Lombard argued it wasn’t necessary to use of the title “Rep.” in the 4th District primary because the two men could distinguish themselves by using their middle initials. She said using “Rep.” in front of the incumbent’s name would not only give him an unfair advantage in the primary, but that the name would have to appear the same way on the Nov. 6 general election ballot, giving him the same advantage when he faces a Democrat.

The board, however, disagreed, although Kobach indicated it could revisit the issue, if necessary, after the primary election.

85th District House race

In another hotly contested dispute, Democrat Monica Marks, who is running in the 85th District House race in Wichita, questioned the residency of her Republican opponent, Michael Capps, who had earlier filed to run in a different House race.

The outcome of the dispute was important because Marks and Capps are the only major party candidates in that race. It’s an open seat currently held by Rep. Chuck Weber, a Republican who is not running for re-election, and if Capps had been taken off the ballot, the district almost certainly would have flipped to the Democrats.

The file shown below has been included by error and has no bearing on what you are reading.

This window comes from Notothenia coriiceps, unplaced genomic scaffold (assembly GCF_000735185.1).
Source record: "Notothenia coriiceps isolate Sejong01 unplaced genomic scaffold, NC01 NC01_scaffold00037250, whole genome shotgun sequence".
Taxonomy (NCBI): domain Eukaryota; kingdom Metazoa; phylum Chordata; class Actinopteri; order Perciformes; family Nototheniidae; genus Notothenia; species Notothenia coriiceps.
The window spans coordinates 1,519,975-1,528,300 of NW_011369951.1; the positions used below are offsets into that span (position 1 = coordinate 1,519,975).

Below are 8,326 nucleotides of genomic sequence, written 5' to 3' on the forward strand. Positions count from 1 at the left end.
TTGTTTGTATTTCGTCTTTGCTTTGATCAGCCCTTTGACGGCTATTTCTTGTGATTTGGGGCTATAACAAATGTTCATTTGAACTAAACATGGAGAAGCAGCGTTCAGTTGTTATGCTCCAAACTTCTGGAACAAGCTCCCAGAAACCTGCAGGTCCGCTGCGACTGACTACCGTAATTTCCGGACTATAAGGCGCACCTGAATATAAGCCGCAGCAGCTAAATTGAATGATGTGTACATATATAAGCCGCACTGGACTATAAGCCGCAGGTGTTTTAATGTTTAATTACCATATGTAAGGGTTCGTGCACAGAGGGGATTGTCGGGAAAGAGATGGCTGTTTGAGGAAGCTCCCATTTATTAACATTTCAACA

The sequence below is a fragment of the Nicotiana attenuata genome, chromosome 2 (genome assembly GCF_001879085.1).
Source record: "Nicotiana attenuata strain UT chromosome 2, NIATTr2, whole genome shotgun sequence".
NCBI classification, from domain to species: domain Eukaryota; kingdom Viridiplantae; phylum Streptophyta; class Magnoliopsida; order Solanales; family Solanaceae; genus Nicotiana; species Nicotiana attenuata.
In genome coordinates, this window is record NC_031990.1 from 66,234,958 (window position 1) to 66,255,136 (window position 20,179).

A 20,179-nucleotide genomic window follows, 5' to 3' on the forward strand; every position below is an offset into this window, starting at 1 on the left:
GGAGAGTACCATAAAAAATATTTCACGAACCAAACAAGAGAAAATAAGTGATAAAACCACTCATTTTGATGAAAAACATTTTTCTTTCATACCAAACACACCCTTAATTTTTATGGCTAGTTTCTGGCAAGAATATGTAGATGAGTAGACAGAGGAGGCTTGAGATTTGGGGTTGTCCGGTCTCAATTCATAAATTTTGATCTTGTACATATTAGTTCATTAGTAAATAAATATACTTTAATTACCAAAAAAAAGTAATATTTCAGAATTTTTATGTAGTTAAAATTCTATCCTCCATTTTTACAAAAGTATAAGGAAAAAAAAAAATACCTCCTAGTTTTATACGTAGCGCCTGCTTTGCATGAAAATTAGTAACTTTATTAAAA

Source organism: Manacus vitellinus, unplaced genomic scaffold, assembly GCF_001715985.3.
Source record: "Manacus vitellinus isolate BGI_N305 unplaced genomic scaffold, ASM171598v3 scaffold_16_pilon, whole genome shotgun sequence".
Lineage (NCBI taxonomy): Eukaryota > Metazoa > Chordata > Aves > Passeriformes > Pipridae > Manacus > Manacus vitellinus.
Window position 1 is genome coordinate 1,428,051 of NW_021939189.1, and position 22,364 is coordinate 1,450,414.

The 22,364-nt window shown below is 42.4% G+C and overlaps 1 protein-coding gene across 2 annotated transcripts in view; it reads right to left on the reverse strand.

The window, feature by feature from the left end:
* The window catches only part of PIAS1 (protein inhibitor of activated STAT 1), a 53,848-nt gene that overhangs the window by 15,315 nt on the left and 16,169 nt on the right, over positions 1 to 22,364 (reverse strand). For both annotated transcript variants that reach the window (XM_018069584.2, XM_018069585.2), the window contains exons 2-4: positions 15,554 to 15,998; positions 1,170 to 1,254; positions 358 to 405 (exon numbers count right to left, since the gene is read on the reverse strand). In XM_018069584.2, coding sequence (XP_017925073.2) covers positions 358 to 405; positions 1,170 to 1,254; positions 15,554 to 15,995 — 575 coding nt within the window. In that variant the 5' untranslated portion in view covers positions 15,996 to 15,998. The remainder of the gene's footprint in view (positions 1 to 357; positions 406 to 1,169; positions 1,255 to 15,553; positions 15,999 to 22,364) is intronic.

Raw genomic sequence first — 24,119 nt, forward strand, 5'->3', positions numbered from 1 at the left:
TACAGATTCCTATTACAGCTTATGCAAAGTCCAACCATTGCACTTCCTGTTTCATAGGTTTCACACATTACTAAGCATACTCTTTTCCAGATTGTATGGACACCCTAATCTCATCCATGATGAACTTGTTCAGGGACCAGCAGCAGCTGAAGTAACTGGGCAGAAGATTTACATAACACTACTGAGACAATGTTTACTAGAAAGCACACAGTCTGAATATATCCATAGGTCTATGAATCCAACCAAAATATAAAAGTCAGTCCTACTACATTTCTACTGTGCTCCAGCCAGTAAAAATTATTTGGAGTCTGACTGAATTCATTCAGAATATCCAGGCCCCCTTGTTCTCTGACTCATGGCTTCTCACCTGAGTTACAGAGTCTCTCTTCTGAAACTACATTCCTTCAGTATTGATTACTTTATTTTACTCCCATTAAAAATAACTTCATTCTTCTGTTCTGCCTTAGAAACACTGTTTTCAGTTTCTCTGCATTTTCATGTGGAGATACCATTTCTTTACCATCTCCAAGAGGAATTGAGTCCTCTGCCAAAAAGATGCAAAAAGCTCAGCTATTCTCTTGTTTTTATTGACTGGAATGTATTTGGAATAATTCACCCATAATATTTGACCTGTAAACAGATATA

Marks was represented at the objections board by an attorney, Rep. Vic Miller, D-Topeka, who presented numerous documents purporting to show that although Capps is listed as the owner of a home in the 85th District, he was actually still residing in the 97th District, where he had earlier filed to run.

He also said the house had been foreclosed upon and that it was set to be sold at auction later this month.

“When it comes to claims of residence, Mr. Capps is a liar,” Miller said.

In fact, Miller argued, although Capps claimed to have moved into the 87th District House on May 5, he filed paperwork with the secretary of state’s office as late as May 16 appointing a campaign treasurer for the 97th District race, indicating he was still declaring that home as his address. Miller also said Capps had a history from previous legislative races of abruptly shifting his residence from one address to another.

Capps was unable to explain that discrepancy, saying it may have been a “technical oversight,” and that the form may have been submitted electronically by someone working for his campaign.

He did say, however, that the foreclosure was part of a business-related bankruptcy that came about when he sold a business, and that he has taken steps to redeem the house before it is sold.